U.S. and Mideast officials say Tehran began significantly ramping up its military support for the Houthis in the mid-2010s, when the Yemeni militia and political movement engaged in a war with Saudi Arabia and the United Arab Emirates. The Houthis share Iran’s Shiite faith and antipathy to these regional Sunni powers, but had previously been a poorly funded and equipped military force. Today, it has an advanced armory of attack drones and cruise and ballistic missiles that have allowed the Houthis to seriously disrupt global traffic through the Suez Canal and Bab-el-Mandeb Strait and attempt strikes on targets as far away as Israel’s Eilat port.
Current and former U.S. military officials say Iran has developed the Houthis into a central cog in Tehran’s regional alliance system, known as the Axis of Resistance, which includes Hamas in the Palestinian territories, Hezbollah in Lebanon, and Iraqi and Syrian militias. This system allows Iran to project military power well beyond its borders, while also providing some deniability of involvement in military or terrorist operations.
“Iran has the luxury of really fighting, what I would call, a hidden-hand operation, with various Iranians on the ground, Qods Force people, on the ground [in Yemen],” retired Gen. Kenneth McKenize, a former commander of U.S. forces in the Mideast, said last week at a forum on the Red Sea crisis. “First of all, they fought a major war against Saudi Arabia and Yemen, and now they’re choking world shipping in the Bab-el-Mandeb [Strait] at a very low, very low price for Iran.”
The question now is whether the price is set to rise for Iran. Current and former U.S. military and intelligence officials have described to me what is essentially a blood feud between Washington and the IRGC that stretches back decades. Shahlai has played a central role in this covert war.
The U.S. believes the IRGC oversaw Hezbollah suicide bombings on American diplomatic and military targets in Lebanon in the 1980s. And the IRGC is accused of training Iraqi Shiite militias in the use of roadside bombs, known as IEDS, that were the largest cause of U.S. military deaths in Iraq. The U.S. government has also claimed that Shahlai oversaw a 2007 IRGC operation in the central Iraqi city of Karbala that resulted in the executions of five American soldiers.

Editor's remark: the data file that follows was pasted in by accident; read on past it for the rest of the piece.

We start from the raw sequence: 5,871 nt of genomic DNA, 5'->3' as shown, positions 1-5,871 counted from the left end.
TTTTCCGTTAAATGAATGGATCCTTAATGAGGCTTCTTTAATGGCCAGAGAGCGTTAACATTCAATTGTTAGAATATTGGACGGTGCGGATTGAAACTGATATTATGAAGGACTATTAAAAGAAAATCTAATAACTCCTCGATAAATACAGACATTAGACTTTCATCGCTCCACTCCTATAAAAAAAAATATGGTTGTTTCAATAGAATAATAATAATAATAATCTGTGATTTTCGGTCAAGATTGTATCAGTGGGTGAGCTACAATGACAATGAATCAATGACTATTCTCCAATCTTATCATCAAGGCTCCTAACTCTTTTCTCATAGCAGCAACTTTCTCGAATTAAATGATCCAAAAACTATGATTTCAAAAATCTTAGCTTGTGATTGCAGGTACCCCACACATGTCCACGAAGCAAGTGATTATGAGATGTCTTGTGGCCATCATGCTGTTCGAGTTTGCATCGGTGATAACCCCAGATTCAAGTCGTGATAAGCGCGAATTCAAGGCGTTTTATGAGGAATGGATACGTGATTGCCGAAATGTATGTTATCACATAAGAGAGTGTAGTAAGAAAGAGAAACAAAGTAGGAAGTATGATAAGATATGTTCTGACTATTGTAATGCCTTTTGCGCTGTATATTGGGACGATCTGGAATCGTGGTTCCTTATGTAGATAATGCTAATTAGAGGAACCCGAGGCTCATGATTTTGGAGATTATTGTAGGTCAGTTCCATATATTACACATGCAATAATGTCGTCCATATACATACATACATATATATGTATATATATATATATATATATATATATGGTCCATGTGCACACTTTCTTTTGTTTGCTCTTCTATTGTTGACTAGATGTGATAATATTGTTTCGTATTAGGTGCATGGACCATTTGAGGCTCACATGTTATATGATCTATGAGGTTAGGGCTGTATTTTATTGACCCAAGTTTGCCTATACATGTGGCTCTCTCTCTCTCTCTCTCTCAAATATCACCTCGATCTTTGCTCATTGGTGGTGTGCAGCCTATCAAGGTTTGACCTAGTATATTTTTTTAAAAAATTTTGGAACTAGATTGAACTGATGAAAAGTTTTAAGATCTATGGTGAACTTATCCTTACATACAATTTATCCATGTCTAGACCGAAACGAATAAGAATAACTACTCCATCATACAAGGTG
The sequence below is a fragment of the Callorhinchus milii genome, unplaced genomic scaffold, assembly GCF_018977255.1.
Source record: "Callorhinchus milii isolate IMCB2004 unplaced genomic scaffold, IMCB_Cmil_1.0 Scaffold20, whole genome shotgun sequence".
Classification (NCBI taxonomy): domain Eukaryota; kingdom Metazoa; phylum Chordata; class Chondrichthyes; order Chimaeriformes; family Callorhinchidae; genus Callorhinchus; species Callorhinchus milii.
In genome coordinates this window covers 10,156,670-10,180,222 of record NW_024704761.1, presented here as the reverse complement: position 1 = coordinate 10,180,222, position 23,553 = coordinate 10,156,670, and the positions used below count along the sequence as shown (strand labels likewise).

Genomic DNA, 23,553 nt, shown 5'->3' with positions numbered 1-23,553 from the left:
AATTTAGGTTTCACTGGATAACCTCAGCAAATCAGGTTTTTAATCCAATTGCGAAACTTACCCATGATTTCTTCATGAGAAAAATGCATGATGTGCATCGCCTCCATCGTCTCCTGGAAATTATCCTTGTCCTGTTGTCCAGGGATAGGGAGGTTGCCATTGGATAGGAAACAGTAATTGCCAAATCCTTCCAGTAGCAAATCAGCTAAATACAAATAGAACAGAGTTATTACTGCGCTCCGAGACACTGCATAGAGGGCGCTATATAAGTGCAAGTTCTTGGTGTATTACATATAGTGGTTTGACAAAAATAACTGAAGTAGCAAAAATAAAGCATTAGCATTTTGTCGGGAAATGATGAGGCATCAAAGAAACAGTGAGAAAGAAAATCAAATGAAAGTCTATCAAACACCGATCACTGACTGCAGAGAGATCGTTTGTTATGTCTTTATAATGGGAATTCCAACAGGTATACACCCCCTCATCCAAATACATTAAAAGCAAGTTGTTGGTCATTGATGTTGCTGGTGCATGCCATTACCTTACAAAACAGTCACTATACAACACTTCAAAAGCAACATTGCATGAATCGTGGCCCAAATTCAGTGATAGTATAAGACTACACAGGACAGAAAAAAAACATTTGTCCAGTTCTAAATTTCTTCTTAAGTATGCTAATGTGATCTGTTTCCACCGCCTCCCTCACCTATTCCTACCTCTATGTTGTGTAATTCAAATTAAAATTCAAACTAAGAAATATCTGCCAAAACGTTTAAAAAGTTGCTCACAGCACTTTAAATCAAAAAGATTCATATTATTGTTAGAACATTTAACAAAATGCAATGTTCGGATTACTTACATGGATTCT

The View From Tehran
Iran has voiced its support for the Houthis attacks in the Red Sea, claiming that they’re part of the Resistance Axis’ support for Hamas. But Tehran has denied any direct role in either the Houthis’ operations or Hamas’ October 7 attack on Israel.
“The resistance [Houthis] has its own tools… and acts in accordance with its own decisions and capabilities,” Iran’s deputy foreign minister, Ali Bagheri, told Iranian state media last month. “The fact that certain powers, such as the Americans and the Israelis, suffer strikes from the resistance movement… should in no way call into question the reality of the strength of the resistance in the region.”
The Houthis have also denied relying on Iran to conduct its attacks. “It’s strange to attribute everything to Iran as if it were the world’s strongest power,” a Houthi spokesperson told The Wall Street Journal last month. “We have intelligence facilities that have proven themselves over the years of aggression against us.”